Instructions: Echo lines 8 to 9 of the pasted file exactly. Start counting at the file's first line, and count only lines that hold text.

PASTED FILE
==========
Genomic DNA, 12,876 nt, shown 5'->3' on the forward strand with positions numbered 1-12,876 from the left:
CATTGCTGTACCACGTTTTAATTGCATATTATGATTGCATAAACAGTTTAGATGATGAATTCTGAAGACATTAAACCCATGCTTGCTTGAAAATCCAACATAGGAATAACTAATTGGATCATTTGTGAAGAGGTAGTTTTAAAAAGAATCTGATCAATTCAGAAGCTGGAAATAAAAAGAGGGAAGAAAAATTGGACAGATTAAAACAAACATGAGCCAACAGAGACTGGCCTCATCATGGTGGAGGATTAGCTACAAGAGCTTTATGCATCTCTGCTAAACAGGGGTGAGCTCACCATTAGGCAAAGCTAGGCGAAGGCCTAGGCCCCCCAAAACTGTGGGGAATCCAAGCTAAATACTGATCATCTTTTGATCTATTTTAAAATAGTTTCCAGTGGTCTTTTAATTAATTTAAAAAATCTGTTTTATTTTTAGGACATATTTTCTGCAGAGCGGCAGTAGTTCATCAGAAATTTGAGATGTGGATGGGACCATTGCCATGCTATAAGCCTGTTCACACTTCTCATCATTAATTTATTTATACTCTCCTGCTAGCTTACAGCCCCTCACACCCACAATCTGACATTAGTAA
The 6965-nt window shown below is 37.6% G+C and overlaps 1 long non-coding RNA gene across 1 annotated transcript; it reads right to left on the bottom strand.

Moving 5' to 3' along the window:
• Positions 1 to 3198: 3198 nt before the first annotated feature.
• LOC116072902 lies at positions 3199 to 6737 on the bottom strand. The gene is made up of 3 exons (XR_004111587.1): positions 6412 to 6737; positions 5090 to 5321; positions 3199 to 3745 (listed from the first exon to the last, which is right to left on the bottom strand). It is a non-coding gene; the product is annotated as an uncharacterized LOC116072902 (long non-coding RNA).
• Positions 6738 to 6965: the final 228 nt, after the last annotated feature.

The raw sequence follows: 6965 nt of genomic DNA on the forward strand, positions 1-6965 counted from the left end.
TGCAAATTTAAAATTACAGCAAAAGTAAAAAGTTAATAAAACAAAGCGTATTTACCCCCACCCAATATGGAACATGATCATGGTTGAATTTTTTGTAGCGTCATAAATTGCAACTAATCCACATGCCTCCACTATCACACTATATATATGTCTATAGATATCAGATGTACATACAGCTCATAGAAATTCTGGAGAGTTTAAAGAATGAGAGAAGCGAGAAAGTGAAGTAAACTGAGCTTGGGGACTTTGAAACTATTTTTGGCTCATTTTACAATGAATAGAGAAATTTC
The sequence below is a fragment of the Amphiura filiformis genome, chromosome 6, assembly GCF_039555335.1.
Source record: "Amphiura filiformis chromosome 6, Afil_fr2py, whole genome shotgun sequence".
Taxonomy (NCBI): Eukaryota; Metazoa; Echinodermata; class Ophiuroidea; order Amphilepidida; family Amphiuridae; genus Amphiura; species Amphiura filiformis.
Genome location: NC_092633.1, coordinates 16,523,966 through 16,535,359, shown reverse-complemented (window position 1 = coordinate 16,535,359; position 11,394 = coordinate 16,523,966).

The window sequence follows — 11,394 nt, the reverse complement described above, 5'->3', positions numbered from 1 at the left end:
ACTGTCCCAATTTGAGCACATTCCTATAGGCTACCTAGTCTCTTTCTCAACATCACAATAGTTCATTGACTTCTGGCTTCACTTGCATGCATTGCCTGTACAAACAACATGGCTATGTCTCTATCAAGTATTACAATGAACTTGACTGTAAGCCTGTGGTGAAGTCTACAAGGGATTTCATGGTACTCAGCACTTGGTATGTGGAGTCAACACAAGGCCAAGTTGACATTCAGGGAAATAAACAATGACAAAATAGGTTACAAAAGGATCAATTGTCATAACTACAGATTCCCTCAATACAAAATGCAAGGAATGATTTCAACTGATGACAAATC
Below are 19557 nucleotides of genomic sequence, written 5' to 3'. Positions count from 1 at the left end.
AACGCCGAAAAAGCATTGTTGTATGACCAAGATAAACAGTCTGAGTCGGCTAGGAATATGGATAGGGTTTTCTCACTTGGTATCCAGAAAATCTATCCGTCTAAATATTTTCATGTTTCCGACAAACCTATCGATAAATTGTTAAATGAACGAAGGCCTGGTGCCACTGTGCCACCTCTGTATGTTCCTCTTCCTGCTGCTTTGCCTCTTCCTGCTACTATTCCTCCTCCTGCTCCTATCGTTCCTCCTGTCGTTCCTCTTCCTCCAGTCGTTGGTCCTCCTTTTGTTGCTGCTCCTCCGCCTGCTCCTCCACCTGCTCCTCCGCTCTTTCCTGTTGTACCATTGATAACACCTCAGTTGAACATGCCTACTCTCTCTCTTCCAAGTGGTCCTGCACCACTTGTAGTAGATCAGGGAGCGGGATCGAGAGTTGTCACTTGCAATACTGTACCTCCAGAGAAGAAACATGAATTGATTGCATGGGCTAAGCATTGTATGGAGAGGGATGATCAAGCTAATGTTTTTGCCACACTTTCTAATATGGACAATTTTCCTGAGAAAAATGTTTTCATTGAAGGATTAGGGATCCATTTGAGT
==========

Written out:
The raw sequence follows: 6965 nt of genomic DNA on the forward strand, positions 1-6965 counted from the left end.
TGCAAATTTAAAATTACAGCAAAAGTAAAAAGTTAATAAAACAAAGCGTATTTACCCCCACCCAATATGGAACATGATCATGGTTGAATTTTTTGTAGCGTCATAAATTGCAACTAATCCACATGCCTCCACTATCACACTATATATATGTCTATAGATATCAGATGTACATACAGCTCATAGAAATTCTGGAGAGTTTAAAGAATGAGAGAAGCGAGAAAGTGAAGTAAACTGAGCTTGGGGACTTTGAAACTATTTTTGGCTCATTTTACAATGAATAGAGAAATTTC